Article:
However, those who know me well (and even those who don’t) would attest the fact that the presence of my name in the above list is much odder than Vincent and his cut ear.

Lets put it this way: If Leonardo represents the Taj Mahal of Art, I represent the Smelly Rat-Infested, Fetid Sewer System of Art.

Ho now, you might say. My art cannot be that bad.

Here’s news for you, kiddo.

It is.

Ever since I learnt to hold a crayon, Art and I have never been the best of pals. My dad still keeps reminding me of the gazillion colouring books he bought me during my innocent childhood. The main objective of colouring the figures in these books was ‘to keep the colours within the outline of the figure’.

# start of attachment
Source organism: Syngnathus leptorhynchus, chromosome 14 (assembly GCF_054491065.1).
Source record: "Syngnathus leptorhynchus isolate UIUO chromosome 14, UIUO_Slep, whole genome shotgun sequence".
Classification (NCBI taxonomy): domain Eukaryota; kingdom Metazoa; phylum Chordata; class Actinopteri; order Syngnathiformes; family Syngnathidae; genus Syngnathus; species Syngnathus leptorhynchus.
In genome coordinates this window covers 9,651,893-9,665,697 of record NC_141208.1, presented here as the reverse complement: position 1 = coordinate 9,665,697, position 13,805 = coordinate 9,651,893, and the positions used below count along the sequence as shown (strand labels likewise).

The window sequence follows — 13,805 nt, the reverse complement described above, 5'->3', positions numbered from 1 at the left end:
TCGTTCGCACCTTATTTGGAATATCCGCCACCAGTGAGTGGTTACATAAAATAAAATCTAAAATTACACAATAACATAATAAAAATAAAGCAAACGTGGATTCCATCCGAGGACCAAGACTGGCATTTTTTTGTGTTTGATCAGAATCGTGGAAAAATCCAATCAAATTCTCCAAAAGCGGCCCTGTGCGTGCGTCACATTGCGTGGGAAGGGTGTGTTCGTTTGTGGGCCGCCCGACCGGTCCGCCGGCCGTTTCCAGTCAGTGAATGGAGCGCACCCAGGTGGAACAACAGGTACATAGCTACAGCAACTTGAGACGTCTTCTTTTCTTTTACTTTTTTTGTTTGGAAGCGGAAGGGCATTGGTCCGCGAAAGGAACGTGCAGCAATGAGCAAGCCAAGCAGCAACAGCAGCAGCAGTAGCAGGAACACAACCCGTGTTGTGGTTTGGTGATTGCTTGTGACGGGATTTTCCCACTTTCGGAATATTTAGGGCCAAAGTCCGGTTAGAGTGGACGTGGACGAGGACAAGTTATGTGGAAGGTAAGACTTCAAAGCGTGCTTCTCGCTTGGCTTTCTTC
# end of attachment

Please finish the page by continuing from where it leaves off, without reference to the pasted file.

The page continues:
Apparently, after I was through, there was colour on the outside of the figure, on the rest of the page, the next page, the floor and walls of the house. But no colour inside the figure.

Undeterred, my parents enrolled me into many a Drawing class. Drawing teachers during my day where characterized by possessing huge pairs of spectacles, many sheaves of pearly white paper and dozens of kilograms of assorted fruit, displayed in various baskets all round the room.

I vaguely remember some of my Drawing lessons.

Drawing Lesson #1: ‘Still Life’.

The objective was to capture in true spirit and tone, a pile of fruit artistically arranged around an ornate fruit bowl.

Not being much of a lad for dimensions, I proceeded to draw the fruit arrangement to the best of my ability.

The end product comprised the following entities: